Can you please explain how a mobile keylogger differs from a Windows (or other OS) keylogger? Are the defense measures different?
Keystroke logging is a common feature of desktop malware, particularly those targeting online banking credentials and transactions, such as the Zeus banking Trojan. Keylogging software monitors and records every key pressed on an infected computer's keyboard and sends it to a remote location controlled by the attacker so that passwords, credit card details and other valuable information can be extracted.
As people are increasingly using mobile devices for financial transactions and online banking, criminals are starting to focus their efforts on designing malware to steal user credentials and other sensitive data from them. However, smartphones differ from desktops in that they don't rely on a hardware-based keyboard; mobile operating systems use a soft keyboard, which is an on-screen image map. Also, mobile application developers can create a custom keyboard specifically for their own app. This means that a keylogger installed on a mobile device can't simply record the keystrokes entered by the user; the attacker must also capture the x and y coordinates of the area on the screen the user is touching and combine them with a screen grab in order to deduce what the user is inputting.
Trustwave senior security consultant Neal Hindocha presented a proof-of-concept demonstration at this year's RSA Conference that captured screen grabs, as well as the x and y coordinates of the area on the screen being touched. He was able to beat the security of a virtual keypad used to log into a device. His attack works predominantly on rooted and jailbroken Android and iOS devices because commands can be executed to get the x and y coordinates of any touches that occur on these. FireEye has discovered a similar touchlogging vulnerability in iOS 7 devices that are not jailbroken, while unrooted Android devices are vulnerable to attack if the device is connected via USB to a PC, allowing its storage to be used for save screen grabs. Hindocha also said that hackers could get enough data just from data logs and wouldn't necessarily need screenshots, but that cracking Windows-powered phones is proving to be more difficult in this regard.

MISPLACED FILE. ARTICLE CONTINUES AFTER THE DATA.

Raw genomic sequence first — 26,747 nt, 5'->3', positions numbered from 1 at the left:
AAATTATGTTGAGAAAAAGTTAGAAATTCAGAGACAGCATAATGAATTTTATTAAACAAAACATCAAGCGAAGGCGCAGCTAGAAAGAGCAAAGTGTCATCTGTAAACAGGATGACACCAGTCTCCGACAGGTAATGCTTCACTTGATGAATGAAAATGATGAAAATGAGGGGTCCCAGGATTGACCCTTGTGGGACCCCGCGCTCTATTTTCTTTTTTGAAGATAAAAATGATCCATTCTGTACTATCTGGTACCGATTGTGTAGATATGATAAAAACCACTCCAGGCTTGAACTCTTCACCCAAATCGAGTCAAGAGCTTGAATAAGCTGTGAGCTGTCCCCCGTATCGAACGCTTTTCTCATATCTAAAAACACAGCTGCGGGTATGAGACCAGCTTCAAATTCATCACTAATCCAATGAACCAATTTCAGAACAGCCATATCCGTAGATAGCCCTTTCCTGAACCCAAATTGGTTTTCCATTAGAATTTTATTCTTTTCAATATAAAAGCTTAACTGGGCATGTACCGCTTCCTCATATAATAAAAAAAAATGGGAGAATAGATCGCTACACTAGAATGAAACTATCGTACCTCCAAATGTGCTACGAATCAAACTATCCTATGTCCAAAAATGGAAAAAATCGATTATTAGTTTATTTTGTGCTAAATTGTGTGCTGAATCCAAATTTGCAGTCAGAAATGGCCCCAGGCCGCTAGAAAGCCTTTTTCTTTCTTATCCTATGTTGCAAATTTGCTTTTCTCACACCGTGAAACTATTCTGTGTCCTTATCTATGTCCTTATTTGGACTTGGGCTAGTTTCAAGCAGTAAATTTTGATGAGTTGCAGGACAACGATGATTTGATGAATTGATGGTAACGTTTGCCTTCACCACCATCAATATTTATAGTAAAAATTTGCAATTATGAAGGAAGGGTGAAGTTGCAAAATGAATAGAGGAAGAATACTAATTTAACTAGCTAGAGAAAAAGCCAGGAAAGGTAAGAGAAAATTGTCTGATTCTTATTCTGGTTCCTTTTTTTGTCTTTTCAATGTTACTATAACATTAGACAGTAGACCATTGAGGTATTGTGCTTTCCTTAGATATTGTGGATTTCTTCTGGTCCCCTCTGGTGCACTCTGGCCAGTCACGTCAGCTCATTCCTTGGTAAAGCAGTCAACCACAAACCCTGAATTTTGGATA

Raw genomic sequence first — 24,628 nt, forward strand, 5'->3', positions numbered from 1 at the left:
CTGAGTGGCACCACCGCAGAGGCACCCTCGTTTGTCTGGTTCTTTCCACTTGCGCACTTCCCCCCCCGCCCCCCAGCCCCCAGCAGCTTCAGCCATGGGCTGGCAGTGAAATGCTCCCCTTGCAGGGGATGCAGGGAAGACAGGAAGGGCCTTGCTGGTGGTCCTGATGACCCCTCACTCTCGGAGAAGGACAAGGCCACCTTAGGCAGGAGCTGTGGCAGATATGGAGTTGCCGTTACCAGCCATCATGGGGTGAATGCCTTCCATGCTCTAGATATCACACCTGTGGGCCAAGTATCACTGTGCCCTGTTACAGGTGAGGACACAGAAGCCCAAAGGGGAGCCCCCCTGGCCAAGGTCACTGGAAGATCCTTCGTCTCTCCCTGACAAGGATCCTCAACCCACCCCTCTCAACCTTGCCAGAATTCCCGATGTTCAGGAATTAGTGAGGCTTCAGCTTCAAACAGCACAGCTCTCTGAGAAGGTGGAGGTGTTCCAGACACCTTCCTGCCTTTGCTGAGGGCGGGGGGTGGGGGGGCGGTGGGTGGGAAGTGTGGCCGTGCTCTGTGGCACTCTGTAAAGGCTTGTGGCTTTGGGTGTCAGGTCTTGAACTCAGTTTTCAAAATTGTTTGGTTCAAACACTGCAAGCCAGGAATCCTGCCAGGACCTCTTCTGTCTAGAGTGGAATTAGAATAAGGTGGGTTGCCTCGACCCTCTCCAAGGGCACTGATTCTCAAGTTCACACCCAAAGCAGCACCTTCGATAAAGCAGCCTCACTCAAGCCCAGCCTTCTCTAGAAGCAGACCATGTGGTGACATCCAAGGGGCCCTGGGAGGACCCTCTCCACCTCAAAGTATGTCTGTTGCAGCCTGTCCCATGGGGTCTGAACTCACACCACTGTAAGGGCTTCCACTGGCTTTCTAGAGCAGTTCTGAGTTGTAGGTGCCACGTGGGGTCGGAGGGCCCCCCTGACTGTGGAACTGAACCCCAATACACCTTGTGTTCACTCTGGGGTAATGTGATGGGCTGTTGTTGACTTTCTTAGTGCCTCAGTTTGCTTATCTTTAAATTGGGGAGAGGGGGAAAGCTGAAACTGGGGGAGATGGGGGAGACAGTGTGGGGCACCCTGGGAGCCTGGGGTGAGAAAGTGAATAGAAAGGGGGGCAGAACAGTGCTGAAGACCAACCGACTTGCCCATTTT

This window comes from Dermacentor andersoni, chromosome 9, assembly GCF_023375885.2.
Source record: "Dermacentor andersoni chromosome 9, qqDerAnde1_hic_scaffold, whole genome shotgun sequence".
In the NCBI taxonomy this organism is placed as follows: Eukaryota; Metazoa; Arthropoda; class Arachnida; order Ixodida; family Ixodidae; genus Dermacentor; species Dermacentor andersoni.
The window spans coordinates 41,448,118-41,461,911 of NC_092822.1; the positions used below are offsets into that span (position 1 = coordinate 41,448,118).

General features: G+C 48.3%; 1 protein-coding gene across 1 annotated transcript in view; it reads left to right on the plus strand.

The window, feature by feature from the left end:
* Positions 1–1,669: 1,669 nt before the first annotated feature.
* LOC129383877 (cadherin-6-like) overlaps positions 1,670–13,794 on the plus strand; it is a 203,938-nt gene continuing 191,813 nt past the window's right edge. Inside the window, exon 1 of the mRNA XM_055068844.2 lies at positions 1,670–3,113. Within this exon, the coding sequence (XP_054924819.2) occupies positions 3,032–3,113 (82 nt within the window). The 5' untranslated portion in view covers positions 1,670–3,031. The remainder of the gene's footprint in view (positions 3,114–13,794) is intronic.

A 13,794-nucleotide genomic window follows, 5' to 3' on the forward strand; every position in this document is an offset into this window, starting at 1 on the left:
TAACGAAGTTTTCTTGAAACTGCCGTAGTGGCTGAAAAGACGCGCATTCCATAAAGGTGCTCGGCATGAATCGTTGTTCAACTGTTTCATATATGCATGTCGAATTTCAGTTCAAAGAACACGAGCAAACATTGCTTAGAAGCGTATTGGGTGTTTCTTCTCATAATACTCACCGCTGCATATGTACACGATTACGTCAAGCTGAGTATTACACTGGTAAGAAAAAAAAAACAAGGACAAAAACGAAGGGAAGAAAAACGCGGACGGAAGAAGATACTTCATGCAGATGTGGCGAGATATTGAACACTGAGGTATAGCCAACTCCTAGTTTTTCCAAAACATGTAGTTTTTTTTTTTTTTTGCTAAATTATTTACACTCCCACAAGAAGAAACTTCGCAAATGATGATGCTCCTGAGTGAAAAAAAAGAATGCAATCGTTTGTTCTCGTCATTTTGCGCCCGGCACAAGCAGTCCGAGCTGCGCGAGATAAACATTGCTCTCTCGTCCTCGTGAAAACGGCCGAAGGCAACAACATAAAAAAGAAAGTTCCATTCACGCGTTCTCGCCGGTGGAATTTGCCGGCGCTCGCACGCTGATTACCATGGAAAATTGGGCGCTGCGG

This attack methodology is a long way from being viable enough to compromise users on a massive scale, and the risk for users of devices that are not jailbroken is still low. However, enterprises with high security requirements should beef up security awareness so users understand this sort of threat. A targeted attack may look to make use of this strategy because a lot of information can be discerned solely from keystrokes. For example, if no one touches the screen for an hour and then the keylogger detects between four and eight screen touches, the user has probably just entered their access PIN.
Unfortunately, keyloggers are often difficult to detect: An infected device presents little or no outward symptoms of an infection. FireEye urges iPhone users to use the iOS task manager to prevent possible background monitoring, while enterprise networks should protect data by actively monitoring data leaving the network and tracking down infected mobile devices by detecting unusual patterns in data traffic.
Ask the Expert!
Perplexed about application security? Send Michael Cobb your questions today! (All questions are anonymous.)
Dig Deeper on BYOD and mobile device security best practices
Related Q&A from Michael Cobb
Explore the differences between symmetric vs. asymmetric encryption algorithms, including common uses and examples of both, as well as their pros and... Continue Reading
WhatsApp vulnerabilities can enable hackers to bypass end-to-end encryption and spoof messages. Expert Michael Cobb explains how these attacks work ... Continue Reading
Disabling Google location tracking involves more than turning off Location History. Learn how to manage your account settings to stop tracking ... Continue Reading
Have a question for an expert?
Please add a title for your question
Get answers from a TechTarget expert on whatever's puzzling you.